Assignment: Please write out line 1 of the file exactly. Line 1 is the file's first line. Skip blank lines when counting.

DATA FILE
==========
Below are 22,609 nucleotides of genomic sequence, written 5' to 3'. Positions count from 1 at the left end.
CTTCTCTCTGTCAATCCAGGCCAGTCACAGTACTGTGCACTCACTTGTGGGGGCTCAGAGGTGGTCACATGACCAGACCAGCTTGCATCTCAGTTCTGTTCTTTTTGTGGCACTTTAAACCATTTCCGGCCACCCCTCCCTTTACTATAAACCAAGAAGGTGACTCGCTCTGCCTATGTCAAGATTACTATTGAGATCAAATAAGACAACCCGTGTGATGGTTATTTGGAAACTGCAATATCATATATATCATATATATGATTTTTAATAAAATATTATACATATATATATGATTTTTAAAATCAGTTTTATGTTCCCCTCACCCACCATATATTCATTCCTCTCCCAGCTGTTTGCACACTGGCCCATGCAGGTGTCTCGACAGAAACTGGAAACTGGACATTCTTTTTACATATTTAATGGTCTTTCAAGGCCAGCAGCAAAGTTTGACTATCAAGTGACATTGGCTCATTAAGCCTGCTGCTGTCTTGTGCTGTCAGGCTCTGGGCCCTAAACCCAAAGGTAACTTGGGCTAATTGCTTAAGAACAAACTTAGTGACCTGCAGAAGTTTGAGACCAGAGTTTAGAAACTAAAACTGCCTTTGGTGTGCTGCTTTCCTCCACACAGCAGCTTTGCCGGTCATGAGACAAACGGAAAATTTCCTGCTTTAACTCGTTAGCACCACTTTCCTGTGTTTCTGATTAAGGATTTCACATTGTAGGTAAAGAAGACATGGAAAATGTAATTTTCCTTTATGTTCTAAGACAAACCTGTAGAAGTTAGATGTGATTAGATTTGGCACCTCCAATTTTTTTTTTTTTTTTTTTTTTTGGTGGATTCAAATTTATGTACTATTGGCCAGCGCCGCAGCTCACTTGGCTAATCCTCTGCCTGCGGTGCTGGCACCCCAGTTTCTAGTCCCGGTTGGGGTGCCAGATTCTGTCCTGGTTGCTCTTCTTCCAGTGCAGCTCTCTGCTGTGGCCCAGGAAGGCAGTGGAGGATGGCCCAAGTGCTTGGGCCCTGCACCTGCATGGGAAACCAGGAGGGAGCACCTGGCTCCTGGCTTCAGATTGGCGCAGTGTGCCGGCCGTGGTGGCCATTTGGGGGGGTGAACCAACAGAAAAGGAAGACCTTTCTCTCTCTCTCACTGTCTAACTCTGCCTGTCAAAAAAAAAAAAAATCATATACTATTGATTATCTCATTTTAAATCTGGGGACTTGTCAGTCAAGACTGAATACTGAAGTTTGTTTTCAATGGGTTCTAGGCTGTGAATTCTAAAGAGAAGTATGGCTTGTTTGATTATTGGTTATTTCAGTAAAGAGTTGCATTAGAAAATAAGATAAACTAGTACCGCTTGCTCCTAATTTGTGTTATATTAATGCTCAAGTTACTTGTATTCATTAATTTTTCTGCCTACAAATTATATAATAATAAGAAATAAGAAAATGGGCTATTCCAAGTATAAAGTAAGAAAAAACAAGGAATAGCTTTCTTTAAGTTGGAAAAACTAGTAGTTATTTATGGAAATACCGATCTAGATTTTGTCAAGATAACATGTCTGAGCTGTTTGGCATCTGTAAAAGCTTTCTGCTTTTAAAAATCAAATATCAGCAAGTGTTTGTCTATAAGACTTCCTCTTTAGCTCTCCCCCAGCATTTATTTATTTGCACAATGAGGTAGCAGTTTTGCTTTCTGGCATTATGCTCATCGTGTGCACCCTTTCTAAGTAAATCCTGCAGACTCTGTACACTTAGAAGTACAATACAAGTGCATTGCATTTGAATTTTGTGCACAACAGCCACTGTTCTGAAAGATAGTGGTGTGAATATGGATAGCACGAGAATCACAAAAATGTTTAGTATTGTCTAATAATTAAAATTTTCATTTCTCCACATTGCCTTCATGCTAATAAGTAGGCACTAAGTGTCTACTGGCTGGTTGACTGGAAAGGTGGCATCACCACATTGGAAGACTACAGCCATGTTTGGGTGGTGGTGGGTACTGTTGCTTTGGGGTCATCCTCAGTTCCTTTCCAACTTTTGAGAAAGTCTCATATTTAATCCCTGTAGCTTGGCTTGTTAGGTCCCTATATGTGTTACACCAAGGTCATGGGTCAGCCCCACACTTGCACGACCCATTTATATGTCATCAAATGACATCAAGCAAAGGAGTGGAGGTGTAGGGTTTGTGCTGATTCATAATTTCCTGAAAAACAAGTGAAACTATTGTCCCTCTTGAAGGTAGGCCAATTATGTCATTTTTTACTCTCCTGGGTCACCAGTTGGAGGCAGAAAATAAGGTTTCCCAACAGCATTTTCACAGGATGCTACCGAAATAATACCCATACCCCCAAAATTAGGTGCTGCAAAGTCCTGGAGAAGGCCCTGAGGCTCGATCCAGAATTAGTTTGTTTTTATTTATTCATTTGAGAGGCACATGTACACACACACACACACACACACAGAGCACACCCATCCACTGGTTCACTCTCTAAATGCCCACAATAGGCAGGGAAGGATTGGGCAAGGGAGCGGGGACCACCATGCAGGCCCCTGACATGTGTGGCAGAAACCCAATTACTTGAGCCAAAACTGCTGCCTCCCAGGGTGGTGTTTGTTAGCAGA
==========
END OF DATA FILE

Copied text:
Below are 22,609 nucleotides of genomic sequence, written 5' to 3'. Positions count from 1 at the left end.